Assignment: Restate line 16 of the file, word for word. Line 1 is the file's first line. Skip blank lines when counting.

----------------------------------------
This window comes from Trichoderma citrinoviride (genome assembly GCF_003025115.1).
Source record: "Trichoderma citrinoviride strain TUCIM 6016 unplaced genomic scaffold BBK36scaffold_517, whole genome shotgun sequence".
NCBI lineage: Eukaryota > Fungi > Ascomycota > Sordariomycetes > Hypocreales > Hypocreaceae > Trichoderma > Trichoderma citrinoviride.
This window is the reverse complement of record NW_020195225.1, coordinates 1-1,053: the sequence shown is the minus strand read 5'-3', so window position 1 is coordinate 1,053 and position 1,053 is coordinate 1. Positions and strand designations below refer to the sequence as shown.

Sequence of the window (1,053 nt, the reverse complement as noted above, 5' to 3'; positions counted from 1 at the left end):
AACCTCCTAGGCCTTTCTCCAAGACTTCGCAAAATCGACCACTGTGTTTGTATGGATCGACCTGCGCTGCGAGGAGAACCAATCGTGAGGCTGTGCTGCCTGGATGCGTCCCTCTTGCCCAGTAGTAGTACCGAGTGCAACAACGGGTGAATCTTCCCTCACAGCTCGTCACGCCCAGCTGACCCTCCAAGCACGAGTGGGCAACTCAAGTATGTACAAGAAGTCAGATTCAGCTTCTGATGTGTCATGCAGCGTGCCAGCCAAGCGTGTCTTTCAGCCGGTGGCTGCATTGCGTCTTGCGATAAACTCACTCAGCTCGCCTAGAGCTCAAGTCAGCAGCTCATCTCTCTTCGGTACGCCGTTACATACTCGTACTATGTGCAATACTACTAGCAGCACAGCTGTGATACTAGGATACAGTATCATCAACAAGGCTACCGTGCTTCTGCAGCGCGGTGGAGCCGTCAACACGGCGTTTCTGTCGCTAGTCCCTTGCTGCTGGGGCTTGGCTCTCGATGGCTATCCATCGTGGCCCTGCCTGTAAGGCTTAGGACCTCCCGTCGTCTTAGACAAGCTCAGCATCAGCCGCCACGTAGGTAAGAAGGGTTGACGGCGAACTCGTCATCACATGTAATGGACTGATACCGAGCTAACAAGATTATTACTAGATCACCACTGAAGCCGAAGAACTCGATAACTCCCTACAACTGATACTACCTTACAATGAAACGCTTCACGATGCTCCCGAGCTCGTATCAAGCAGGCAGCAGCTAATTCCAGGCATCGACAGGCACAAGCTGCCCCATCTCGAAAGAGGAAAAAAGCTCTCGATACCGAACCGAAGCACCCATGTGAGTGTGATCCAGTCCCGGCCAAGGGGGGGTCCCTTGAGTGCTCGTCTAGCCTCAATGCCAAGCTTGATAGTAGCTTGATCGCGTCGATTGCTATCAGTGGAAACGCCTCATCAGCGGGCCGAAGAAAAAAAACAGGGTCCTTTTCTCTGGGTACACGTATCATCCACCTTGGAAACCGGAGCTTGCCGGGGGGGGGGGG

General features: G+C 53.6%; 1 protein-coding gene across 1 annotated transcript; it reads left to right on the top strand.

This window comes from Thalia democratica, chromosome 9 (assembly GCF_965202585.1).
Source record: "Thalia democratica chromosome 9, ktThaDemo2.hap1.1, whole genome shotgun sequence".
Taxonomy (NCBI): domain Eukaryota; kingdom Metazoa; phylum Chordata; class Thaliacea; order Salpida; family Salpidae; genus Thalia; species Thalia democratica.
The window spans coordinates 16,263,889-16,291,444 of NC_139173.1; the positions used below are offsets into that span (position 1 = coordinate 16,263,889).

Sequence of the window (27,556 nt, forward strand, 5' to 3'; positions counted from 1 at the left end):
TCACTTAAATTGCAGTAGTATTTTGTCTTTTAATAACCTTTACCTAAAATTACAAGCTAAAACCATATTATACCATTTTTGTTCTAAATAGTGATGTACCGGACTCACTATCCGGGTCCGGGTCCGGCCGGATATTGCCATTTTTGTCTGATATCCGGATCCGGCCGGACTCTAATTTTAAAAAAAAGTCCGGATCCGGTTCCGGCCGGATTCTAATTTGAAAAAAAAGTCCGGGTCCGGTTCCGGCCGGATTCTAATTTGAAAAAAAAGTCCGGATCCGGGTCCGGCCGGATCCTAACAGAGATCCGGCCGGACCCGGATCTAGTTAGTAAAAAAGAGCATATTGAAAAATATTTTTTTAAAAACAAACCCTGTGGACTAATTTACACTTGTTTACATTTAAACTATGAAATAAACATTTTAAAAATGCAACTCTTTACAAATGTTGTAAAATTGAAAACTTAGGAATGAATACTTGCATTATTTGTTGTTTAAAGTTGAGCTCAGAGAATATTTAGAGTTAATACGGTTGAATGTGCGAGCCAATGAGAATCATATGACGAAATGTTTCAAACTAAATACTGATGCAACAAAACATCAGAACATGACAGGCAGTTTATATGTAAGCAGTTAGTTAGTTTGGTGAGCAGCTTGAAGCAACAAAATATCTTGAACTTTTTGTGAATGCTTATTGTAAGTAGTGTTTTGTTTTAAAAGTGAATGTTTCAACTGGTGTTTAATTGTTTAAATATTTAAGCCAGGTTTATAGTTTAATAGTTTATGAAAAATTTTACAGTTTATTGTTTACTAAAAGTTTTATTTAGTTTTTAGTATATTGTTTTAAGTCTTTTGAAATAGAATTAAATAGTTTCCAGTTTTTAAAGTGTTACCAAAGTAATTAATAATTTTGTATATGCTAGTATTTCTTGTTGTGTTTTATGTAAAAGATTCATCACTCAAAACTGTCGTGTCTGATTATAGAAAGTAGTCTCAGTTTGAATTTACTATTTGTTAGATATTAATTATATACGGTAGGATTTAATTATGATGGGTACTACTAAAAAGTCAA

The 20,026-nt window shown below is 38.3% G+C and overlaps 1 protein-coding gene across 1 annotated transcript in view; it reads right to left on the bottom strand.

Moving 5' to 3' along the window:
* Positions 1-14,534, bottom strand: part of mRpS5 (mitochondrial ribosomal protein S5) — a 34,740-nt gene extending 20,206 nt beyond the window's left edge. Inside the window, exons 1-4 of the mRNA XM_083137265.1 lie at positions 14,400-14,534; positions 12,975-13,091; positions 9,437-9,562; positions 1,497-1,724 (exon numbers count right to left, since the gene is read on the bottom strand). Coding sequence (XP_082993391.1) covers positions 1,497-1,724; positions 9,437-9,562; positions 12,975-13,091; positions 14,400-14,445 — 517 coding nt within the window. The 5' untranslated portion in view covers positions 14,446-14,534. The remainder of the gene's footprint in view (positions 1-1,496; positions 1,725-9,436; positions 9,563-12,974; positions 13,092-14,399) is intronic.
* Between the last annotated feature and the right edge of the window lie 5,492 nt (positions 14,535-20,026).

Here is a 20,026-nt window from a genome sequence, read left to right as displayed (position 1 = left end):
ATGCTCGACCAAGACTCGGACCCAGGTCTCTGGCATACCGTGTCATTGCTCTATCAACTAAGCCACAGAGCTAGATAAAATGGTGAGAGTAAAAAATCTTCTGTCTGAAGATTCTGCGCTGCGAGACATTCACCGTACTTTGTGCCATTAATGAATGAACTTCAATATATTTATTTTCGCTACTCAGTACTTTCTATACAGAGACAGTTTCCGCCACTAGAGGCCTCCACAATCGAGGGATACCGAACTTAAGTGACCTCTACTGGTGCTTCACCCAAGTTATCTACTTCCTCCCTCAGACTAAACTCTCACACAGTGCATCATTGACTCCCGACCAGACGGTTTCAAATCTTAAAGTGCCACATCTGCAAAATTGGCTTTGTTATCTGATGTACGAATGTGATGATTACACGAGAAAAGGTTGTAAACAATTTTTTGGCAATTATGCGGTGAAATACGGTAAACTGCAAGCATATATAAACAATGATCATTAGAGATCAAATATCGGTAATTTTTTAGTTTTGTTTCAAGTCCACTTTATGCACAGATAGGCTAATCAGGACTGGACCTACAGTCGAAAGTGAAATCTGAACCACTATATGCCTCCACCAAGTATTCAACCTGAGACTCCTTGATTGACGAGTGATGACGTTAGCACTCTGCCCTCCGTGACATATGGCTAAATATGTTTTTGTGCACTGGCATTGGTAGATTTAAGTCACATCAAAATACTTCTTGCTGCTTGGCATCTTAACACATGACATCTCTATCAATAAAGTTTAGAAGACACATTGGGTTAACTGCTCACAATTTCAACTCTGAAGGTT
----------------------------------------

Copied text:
* Positions 1-14,534, bottom strand: part of mRpS5 (mitochondrial ribosomal protein S5) — a 34,740-nt gene extending 20,206 nt beyond the window's left edge. Inside the window, exons 1-4 of the mRNA XM_083137265.1 lie at positions 14,400-14,534; positions 12,975-13,091; positions 9,437-9,562; positions 1,497-1,724 (exon numbers count right to left, since the gene is read on the bottom strand). Coding sequence (XP_082993391.1) covers positions 1,497-1,724; positions 9,437-9,562; positions 12,975-13,091; positions 14,400-14,445 — 517 coding nt within the window. The 5' untranslated portion in view covers positions 14,446-14,534. The remainder of the gene's footprint in view (positions 1-1,496; positions 1,725-9,436; positions 9,563-12,974; positions 13,092-14,399) is intronic.